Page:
Caro Meets Theatre Interview

Simon Blow: The Past Is A Tattooed Sailor

By | Published on Thursday 28 July 2016


The latest new work to head over to the Old Red Lion Theatre is ‘The Past Is A Tattooed Sailor’, a fictionalised account of historical events concerning the family of its writer, Simon Blow. It’s set in a long gone world of wealth, glamour and eccentric characters.
To find out more about the play, and what inspired him to tell this story, I spoke to Simon ahead of the upcoming run.

CM: To begin with, can you tell us a bit about the show – where is it set, and where does the narrative take us?
SB: The play is mostly set in Uncle Napier’s country house – called Sky – it is based on my Uncle Stephen’s house, which was Wilsford Manor set on the banks of the Avon in Wiltshire. Wilsford is a major Arts and Crafts house created by my paternal Grandfather Detmar Blow for my mother’s grandmother Pamela – mother of Uncle Stephen. Pamela is Helena in the play.

CM: How much is the issue of class and class struggle dealt with in the play?
SB: The class issue is shown by Damien – Joshua’s working class boyfriend – also by Uncle Napier making demands on Matthew his manservant. But this is not a politically motivated play. It is about people coming from different backgrounds, and it is inevitable that class will show its face.

CM: What other themes is it concerned with?
SB: The play is about a search for love – viz Uncle Napier’s yearnings. The greed of already rich families to have more – see Cousin Patrick and how he lectures the orphaned Joshua who has lost everything by comparison with Cousin Patrick’s inherited wealth.

CM: What inspired you to write a play on this subject?
SB: I wanted to make a dramatic story of this part of my life. Gradually my characters based on true people in my extraordinary family were coming alive on the page. As that happened I couldn’t hold back. It was like opening Pandora’s Box.

CM: What was the process of creating it like, given your personal connection to the subject it’s based on? Did you research much, or was the information at your fingertips?
SB: No research. It came effortlessly out of my memory. I can hear voices and reproduce them. I was told by someone who knew her that I have my Aunt Margot Asquith’s sense of mimicry. Margot was my great-grandfather’s sister – born Margot Tennant. If there is a personal connection like dramatising yourself, for I am Joshua, some artistic chemistry enables this to happen and I quite forgot how daunted I was at the start. It just happened.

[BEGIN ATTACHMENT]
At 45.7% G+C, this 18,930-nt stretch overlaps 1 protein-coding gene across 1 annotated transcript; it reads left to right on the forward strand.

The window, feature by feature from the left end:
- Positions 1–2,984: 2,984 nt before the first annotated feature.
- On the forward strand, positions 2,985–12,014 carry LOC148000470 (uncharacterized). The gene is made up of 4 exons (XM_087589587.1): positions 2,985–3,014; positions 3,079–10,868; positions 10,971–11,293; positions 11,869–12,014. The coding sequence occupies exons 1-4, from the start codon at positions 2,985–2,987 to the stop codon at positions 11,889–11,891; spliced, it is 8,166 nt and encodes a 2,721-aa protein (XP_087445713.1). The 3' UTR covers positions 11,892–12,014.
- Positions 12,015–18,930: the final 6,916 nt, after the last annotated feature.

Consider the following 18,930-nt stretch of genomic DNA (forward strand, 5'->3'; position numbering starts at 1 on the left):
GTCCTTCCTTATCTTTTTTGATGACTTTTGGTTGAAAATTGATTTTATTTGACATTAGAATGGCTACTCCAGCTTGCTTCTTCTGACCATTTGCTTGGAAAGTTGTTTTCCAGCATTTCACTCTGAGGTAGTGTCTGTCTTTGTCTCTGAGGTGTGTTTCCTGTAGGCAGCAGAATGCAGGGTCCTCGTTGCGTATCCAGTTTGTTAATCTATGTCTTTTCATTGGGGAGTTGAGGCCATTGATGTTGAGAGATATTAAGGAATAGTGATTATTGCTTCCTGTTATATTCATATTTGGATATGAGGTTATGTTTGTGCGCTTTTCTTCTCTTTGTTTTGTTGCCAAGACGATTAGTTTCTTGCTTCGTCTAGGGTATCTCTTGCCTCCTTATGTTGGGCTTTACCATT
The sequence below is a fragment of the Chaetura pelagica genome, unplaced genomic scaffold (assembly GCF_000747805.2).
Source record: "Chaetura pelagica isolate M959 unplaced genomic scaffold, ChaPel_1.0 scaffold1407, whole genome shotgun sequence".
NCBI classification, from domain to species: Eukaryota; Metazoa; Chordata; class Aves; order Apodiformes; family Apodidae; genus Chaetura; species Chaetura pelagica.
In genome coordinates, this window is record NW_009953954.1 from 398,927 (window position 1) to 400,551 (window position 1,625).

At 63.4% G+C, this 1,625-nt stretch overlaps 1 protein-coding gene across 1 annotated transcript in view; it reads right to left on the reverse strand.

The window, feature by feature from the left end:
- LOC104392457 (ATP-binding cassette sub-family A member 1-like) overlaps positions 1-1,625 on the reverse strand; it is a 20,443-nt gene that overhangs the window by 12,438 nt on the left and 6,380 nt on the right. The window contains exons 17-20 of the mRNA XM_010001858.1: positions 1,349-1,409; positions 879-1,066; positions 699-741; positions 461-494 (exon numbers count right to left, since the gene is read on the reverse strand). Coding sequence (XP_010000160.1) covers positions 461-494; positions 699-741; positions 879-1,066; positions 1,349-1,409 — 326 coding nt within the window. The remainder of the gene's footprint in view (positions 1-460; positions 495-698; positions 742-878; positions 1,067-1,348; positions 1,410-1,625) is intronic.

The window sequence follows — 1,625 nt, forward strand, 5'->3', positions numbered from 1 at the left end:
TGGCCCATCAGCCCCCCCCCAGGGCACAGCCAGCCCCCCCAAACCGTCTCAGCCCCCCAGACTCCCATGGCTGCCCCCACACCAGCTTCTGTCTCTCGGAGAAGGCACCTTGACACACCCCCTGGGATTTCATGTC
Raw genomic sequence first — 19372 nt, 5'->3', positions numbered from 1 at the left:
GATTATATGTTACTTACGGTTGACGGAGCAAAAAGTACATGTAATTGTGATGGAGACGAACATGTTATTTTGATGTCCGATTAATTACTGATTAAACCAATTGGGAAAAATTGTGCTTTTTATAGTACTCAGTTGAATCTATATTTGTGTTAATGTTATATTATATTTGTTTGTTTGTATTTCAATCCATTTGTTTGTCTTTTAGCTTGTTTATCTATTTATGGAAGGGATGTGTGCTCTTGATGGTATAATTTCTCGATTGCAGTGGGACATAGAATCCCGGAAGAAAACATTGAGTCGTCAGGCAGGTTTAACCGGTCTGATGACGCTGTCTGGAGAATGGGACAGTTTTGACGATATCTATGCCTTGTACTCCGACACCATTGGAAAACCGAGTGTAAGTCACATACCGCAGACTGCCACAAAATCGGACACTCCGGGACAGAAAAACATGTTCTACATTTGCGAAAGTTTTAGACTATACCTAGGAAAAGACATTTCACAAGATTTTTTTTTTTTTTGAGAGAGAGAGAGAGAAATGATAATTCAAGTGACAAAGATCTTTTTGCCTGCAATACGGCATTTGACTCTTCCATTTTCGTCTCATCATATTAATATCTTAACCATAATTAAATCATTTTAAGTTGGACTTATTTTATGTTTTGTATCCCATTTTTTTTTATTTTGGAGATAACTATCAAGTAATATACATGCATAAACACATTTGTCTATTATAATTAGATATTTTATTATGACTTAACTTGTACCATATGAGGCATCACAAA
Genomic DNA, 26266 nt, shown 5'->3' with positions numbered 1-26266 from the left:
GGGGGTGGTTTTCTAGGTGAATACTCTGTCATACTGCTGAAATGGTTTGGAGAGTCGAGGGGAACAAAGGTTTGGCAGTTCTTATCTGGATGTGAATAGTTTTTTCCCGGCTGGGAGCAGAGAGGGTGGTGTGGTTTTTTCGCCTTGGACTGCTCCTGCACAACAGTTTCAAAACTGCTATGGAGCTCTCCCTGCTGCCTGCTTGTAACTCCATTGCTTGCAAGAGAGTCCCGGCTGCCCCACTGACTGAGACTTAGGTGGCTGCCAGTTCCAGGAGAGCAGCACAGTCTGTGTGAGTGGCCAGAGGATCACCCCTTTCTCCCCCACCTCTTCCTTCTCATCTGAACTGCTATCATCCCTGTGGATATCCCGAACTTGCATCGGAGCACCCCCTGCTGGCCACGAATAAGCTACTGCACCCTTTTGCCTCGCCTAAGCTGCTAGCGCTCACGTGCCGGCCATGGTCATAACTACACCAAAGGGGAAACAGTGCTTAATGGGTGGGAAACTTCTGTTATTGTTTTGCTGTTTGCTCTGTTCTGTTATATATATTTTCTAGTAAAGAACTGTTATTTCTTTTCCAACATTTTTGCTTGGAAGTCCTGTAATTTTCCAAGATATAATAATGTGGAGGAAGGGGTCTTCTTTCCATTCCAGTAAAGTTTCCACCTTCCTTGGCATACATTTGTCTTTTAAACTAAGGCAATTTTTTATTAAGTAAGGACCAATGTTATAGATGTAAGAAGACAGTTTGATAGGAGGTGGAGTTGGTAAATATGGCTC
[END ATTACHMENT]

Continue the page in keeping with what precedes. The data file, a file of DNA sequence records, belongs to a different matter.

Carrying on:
CM: This is your debut play, isn’t it? What drew you to this medium? Did you always want to write?
SB: Yes. I always wanted to write plays and novels. But I had no private money – which a writer does need to stay alive, and so to write – a writer needs peace to contemplate and financial freedom. There was family money – a country estate with land – but when my father’s younger brother murdered their mother – my grandmother – for gain, that was it. For a while I worked as an editor in publishing but I threw that up as it was a hindrance to what I wanted to do. Journalism didn’t get me where I wanted either – it nearly destroyed me in that it consumes all one’s time. Now I have got there with this play – and a completed novel too – I will do whatever to write more plays and more fiction. I am bursting with ideas.

CM: How involved have you been with the production? As playwright, have you stepped back, or are you a regular presence in the rehearsal room?
SB: I own the play, it is an asset which I treasure. I am at most of the rehearsals – to see one’s creation come alive on stage is, for me, tantalising, exciting, amazing. I am blessed with a wonderful producer/general manager in David Adkin and an equally marvellous director in Jeffrey Mayhew. To say nothing of my lovely cast of actors.

CM: What hopes do you have for the play following its staging at the Old Red Lion?
SB: We hope it will move and move and grow. This only the beginning of the journey. That is how we all see it.

CM: Do you have any other projects planned?
SB: My next play will be on the scandalous love affair between the writer Madame de Genlis and Philippe Egalite and their illegitimate child known as La Belle Pamela who married Lord Edward Fitzgerald who died to free Ireland in the first uprising against English rule in 1798. I descend from their union. Also one on myself called ‘Why Am I Here?’ So two plays.

‘The Past Is A Tattooed Sailor’ is on at The Old Red Lion Theatre from 2-28 Aug. See the venue website here for more info and to book.